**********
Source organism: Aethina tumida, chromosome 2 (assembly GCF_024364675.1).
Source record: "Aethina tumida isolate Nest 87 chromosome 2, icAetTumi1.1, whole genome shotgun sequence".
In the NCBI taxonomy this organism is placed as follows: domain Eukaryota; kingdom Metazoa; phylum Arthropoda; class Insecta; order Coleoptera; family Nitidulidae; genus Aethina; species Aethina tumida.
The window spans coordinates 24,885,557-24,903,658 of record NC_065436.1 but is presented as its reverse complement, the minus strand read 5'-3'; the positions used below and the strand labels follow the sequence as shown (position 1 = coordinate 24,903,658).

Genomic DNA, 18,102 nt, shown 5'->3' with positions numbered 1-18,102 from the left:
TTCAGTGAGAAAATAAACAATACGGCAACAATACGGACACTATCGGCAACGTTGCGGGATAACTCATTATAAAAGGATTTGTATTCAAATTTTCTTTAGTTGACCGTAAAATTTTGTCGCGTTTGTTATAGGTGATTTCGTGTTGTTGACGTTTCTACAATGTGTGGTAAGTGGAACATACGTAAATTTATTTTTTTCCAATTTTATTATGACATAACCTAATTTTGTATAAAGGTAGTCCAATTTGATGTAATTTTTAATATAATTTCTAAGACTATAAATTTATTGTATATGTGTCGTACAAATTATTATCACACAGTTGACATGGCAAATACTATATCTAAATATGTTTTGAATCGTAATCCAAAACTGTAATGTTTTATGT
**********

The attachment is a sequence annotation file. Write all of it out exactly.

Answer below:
Source organism: Aethina tumida, chromosome 2 (assembly GCF_024364675.1).
Source record: "Aethina tumida isolate Nest 87 chromosome 2, icAetTumi1.1, whole genome shotgun sequence".
In the NCBI taxonomy this organism is placed as follows: domain Eukaryota; kingdom Metazoa; phylum Arthropoda; class Insecta; order Coleoptera; family Nitidulidae; genus Aethina; species Aethina tumida.
The window spans coordinates 24,885,557-24,903,658 of record NC_065436.1 but is presented as its reverse complement, the minus strand read 5'-3'; the positions used below and the strand labels follow the sequence as shown (position 1 = coordinate 24,903,658).

Genomic DNA, 18,102 nt, shown 5'->3' with positions numbered 1-18,102 from the left:
TTCAGTGAGAAAATAAACAATACGGCAACAATACGGACACTATCGGCAACGTTGCGGGATAACTCATTATAAAAGGATTTGTATTCAAATTTTCTTTAGTTGACCGTAAAATTTTGTCGCGTTTGTTATAGGTGATTTCGTGTTGTTGACGTTTCTACAATGTGTGGTAAGTGGAACATACGTAAATTTATTTTTTTCCAATTTTATTATGACATAACCTAATTTTGTATAAAGGTAGTCCAATTTGATGTAATTTTTAATATAATTTCTAAGACTATAAATTTATTGTATATGTGTCGTACAAATTATTATCACACAGTTGACATGGCAAATACTATATCTAAATATGTTTTGAATCGTAATCCAAAACTGTAATGTTTTATGT